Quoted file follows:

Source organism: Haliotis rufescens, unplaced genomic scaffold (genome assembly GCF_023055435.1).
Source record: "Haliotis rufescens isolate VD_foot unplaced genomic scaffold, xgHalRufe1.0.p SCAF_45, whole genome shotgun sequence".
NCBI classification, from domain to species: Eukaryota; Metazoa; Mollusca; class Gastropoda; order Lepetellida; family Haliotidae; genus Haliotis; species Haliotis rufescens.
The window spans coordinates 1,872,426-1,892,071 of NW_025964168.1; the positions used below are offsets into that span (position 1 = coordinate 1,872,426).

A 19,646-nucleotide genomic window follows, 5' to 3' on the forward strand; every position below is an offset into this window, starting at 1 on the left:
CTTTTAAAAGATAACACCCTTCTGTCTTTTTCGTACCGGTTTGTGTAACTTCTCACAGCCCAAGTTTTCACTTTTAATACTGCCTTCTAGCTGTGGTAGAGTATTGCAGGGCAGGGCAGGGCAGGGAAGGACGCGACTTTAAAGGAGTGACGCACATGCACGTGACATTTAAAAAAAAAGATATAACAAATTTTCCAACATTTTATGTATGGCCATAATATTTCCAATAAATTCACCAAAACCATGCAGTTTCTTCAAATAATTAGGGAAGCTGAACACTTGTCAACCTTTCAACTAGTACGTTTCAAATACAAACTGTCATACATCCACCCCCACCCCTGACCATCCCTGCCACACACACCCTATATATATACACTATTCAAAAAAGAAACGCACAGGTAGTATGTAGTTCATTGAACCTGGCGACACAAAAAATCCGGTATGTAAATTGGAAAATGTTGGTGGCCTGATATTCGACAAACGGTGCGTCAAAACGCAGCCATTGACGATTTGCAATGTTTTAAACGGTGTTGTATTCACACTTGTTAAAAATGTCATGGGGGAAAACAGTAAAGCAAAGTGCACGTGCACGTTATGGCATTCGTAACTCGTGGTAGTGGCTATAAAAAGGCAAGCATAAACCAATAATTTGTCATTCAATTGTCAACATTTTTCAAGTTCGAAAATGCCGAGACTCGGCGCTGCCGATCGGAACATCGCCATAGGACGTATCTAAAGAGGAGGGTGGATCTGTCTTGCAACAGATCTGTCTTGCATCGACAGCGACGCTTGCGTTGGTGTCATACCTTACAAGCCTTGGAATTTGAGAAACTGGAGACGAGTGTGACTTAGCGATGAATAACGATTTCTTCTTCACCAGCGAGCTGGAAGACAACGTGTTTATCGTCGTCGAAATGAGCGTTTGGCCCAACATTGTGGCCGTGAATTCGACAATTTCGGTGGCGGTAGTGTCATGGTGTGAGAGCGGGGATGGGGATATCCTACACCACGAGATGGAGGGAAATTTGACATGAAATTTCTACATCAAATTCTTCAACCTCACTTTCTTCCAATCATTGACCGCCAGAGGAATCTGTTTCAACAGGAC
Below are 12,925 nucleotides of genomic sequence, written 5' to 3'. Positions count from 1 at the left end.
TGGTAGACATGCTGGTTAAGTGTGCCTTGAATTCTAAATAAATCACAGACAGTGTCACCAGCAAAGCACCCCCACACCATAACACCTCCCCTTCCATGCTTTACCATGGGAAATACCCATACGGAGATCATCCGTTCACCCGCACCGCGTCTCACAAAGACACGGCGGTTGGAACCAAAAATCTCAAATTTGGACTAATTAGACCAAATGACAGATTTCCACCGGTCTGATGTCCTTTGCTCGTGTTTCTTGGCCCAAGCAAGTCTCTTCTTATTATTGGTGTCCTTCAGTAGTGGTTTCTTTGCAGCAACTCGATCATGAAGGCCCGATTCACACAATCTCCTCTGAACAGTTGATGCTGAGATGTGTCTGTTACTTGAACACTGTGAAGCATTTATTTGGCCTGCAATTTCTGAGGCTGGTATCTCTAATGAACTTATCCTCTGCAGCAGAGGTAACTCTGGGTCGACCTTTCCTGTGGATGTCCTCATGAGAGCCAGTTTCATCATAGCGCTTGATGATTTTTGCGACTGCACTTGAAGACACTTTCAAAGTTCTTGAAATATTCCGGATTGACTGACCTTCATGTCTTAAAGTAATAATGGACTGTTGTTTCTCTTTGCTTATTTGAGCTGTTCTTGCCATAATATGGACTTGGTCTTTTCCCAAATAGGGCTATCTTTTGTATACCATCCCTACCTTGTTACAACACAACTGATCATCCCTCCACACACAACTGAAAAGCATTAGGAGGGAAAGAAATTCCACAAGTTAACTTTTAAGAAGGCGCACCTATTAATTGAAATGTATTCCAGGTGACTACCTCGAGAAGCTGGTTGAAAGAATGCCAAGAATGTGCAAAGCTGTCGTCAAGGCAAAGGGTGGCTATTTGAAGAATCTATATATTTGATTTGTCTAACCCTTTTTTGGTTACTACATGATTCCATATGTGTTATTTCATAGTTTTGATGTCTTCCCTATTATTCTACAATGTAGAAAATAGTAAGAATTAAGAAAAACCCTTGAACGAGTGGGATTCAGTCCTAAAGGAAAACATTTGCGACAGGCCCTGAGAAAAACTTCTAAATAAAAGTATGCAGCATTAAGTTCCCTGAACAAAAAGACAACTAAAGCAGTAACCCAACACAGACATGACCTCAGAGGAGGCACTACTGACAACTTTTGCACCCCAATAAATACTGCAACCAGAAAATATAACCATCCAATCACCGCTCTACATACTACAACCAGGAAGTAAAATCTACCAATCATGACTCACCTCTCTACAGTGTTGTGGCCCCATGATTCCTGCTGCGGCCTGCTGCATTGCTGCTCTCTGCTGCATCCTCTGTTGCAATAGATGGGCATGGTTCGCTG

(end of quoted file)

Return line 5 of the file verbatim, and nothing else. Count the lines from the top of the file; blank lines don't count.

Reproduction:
A 19,646-nucleotide genomic window follows, 5' to 3' on the forward strand; every position below is an offset into this window, starting at 1 on the left: